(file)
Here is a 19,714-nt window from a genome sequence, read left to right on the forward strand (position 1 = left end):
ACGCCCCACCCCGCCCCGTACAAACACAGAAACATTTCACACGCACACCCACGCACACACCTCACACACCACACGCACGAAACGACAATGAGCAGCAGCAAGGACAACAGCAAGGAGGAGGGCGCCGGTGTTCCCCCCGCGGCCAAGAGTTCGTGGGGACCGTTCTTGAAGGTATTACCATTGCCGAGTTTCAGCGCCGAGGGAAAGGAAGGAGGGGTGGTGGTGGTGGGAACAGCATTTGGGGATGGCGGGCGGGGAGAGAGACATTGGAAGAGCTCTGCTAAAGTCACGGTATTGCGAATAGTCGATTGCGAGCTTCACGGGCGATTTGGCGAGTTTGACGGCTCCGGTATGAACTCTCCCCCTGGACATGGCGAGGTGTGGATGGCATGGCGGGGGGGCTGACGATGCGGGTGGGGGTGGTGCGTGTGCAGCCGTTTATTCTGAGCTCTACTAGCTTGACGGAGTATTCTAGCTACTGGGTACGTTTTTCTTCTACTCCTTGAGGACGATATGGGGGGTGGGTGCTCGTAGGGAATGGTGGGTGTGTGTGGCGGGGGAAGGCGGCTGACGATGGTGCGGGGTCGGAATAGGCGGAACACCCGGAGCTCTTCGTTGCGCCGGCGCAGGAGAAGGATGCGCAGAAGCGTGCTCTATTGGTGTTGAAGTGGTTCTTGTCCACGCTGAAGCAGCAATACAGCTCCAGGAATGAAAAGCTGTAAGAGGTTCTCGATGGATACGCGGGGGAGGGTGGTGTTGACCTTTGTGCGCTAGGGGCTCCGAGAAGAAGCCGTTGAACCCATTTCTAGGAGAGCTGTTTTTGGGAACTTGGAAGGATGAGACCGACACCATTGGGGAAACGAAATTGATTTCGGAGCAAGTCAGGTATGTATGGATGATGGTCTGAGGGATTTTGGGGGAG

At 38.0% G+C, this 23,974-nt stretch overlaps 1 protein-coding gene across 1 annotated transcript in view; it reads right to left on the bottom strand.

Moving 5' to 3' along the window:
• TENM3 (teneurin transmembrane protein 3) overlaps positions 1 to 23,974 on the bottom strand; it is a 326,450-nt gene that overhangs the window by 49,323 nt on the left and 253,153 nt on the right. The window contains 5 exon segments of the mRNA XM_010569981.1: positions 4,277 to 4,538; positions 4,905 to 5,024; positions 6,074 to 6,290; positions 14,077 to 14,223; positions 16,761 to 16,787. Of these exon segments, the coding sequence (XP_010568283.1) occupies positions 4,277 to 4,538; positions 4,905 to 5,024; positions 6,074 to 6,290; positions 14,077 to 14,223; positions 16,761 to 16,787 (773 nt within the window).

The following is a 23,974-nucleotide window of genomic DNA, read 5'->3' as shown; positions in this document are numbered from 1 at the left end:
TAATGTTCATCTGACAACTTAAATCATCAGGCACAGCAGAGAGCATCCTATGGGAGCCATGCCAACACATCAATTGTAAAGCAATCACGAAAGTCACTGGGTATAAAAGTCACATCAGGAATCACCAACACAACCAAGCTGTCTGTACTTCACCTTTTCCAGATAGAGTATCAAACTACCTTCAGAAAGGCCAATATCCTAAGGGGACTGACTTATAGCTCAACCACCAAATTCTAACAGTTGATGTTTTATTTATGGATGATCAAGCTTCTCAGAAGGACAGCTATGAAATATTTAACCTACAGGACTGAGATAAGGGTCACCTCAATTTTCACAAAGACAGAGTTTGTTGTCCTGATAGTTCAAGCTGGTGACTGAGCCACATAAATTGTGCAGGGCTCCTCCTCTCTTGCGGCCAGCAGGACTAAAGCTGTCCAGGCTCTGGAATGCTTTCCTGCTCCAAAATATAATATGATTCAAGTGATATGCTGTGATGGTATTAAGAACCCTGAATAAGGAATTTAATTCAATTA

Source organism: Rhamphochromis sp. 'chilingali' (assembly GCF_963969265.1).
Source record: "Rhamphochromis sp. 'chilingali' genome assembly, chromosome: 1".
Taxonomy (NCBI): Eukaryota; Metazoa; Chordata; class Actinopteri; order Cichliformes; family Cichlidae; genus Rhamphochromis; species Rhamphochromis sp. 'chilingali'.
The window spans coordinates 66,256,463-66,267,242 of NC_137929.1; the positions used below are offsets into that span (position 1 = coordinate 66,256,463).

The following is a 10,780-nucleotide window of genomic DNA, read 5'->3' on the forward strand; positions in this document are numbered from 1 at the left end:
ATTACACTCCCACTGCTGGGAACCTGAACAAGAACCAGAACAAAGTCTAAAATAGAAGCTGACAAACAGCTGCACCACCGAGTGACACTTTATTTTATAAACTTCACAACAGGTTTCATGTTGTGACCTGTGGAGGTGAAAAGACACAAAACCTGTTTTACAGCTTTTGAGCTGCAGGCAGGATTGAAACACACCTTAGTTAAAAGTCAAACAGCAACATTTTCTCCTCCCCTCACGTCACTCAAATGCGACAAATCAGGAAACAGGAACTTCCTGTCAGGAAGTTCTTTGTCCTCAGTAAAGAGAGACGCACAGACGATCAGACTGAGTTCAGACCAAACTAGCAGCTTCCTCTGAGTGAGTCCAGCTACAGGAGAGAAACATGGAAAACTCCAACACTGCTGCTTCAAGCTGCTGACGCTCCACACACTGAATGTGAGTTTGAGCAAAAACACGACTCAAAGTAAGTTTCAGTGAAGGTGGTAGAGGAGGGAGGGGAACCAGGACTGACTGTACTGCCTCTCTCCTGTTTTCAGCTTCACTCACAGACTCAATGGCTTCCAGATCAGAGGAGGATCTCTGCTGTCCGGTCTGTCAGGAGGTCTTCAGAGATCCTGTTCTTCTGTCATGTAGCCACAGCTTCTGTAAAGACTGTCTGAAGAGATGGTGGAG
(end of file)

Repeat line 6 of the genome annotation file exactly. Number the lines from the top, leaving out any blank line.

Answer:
The following is a 23,974-nucleotide window of genomic DNA, read 5'->3' as shown; positions in this document are numbered from 1 at the left end: